It is a universal truth that New Yorkers love NY1: it might be the sole reason why some grumbling football fans aren't jumping ship during this Time Warner/CBS war.
After deftly handling a strange caller on air Wednesday night, one NY1 anchor has given viewers one more reason to love the channel.
John Schiumo hosts "The Call," and on Wednesday night he took a call from someone identified as "Joan from the Upper West Side."
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Joan was meant to weigh in on mayoral candidate Bill de Blasio, but instead embarked on a meandering stop-and-frisk monologue in which she somehow went from being very much against the practice to . . . being something else.
Schiumo asked if Joan was a de Blasio fan and she responded: "I was at first because of the stop and frisk which I'm totally against but when I saw him on the street with his entourage I had gone up to him and introduced myself and told him how active I was in liberal politics and I said you're not going to end stop and frisk in Manhattan, right? Just in Staten Island, Brooklyn and Queens and — I'm still up in the air about the Bronx."
According to Joan, de Blasio asked why he should continue stop-and-frisk in Manhattan, to which Joan replied, "Well, you can't expect us to live by the same rules we dictate to other people for heaven's sake, just because people like me are against stop-and-frisk in places like Brooklyn and Queens and Staten Island, doesn't mean we don't want it to continue in Manhattan."
Joan explained that Manhattan is "special," whereas "Brooklyn and Queens and Staten Island — I don't even like talking about those places!"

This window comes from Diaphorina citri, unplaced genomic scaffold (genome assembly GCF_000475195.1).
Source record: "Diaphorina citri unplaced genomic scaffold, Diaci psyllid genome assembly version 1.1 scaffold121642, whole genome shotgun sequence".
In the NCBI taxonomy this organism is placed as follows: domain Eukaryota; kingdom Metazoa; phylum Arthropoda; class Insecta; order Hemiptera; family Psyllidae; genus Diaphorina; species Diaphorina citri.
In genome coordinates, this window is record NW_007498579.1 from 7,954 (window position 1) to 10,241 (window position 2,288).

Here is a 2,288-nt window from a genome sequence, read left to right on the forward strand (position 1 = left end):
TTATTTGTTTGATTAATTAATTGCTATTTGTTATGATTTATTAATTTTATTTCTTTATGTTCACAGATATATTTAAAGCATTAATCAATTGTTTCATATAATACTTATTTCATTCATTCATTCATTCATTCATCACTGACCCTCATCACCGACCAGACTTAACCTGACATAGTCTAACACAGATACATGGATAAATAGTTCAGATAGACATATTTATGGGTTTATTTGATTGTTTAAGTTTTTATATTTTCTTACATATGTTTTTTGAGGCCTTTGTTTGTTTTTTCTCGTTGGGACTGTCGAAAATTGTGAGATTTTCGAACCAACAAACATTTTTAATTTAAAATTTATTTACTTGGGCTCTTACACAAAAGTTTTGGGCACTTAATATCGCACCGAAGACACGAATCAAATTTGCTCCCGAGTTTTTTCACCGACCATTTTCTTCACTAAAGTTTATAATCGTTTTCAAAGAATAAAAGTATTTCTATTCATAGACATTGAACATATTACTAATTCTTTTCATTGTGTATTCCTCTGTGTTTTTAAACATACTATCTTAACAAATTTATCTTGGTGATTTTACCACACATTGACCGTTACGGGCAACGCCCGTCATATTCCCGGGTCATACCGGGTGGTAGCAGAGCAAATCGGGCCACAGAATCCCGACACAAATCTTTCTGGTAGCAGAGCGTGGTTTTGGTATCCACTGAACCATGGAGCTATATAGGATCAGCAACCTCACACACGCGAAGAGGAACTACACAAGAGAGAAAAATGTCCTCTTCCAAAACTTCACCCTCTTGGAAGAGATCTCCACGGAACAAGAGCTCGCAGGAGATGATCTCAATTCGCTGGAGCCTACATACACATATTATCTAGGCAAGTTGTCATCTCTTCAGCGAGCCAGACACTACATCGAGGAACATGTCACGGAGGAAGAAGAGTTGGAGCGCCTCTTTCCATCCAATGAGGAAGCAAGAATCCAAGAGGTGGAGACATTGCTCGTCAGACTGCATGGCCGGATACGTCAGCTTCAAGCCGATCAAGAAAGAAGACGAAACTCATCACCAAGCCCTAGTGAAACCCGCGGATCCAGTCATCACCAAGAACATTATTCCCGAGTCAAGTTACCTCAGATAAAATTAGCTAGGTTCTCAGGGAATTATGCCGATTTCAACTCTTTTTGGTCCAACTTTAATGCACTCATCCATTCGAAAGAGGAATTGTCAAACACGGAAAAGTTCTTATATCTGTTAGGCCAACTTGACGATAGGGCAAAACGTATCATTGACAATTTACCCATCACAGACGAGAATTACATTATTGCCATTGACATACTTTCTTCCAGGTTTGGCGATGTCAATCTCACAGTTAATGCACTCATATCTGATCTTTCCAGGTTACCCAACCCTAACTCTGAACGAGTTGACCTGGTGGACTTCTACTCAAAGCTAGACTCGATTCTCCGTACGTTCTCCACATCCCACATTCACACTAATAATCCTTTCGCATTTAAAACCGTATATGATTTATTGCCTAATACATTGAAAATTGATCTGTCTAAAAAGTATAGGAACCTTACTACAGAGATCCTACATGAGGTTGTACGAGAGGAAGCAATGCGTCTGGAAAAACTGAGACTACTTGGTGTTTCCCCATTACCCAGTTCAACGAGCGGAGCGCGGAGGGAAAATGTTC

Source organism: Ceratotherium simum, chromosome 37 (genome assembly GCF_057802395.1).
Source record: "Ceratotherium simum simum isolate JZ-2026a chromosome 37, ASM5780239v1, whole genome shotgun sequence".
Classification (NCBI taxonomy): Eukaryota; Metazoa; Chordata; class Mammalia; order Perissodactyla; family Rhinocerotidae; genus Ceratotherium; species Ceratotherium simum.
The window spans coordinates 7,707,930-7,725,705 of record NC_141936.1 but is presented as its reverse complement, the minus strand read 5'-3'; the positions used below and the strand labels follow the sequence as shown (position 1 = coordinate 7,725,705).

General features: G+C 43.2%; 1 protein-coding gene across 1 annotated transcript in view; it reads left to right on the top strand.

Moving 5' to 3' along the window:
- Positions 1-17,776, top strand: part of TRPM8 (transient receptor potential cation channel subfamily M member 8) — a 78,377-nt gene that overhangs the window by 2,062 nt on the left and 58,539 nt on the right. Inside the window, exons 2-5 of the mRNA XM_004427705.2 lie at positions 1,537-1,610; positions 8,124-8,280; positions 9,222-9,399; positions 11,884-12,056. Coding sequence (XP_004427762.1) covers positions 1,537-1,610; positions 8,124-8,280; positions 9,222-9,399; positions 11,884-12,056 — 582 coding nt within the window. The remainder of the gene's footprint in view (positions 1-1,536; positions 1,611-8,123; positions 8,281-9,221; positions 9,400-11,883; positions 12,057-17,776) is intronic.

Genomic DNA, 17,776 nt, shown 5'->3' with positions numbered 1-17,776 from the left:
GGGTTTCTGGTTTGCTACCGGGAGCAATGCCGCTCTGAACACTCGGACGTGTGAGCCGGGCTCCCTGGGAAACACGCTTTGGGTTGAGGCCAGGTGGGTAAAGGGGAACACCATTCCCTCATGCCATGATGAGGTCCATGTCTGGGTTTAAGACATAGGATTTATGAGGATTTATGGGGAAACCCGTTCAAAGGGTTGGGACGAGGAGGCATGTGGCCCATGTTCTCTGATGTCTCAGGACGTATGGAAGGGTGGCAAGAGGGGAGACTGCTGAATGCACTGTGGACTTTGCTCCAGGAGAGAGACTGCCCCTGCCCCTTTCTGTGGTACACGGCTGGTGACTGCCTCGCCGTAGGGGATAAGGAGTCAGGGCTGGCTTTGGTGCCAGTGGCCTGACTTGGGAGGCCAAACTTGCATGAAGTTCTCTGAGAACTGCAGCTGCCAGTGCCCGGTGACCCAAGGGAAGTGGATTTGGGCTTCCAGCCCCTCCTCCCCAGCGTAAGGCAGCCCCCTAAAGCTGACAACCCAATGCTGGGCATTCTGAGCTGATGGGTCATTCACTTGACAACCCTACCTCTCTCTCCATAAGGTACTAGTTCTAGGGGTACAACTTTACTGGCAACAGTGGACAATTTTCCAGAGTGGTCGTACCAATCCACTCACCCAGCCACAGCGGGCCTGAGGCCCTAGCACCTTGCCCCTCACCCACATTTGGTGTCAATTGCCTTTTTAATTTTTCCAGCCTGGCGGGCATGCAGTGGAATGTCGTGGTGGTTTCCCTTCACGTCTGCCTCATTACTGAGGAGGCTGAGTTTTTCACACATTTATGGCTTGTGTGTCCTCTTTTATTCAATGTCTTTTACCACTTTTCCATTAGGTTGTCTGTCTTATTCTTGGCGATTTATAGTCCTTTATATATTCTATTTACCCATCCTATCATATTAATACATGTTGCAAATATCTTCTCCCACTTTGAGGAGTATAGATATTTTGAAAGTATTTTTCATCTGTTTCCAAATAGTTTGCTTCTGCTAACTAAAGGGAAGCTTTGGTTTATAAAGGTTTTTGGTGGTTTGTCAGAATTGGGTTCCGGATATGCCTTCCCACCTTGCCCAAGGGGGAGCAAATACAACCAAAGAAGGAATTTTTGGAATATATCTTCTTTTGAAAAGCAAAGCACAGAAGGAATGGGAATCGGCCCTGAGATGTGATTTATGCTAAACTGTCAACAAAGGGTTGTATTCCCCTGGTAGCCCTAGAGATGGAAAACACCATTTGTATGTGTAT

Complex has the full transcript here.
A baffled Schiumo struggled to accept Joan's insisting she was not being sarcastic. He eventually pushed Joan to say who she plans to vote for in the primary — she said so far she's leaning toward Quinn — and then hung up.
"That's Quinn's base, my friends," Schiumo said on air.
A Twitter user later criticized Schiumo, arguing that the dig at Quinn was an insinuation that her supporters are racist.
"I agree," Schiumo tweeted. "Not my best live ad lib."
The jury is still out on whether it is possible that there really does exist a Joan from the Upper West Side who considers herself "active in liberal politics," is against stop-and-frisk except for in Manhattan and will just barely tolerate public housing as long as it's not in Manhattan — or whether this is an elaborate performance art piece.
Schiumo himself said it was "impossible to tell in the moment."
If you are Joan from the Upper West Side or the performance artist playing Joan from the Upper West Side, e-mail firstname.lastname@example.org.
Follow Danielle Tcholakian on Twitter @danielleiat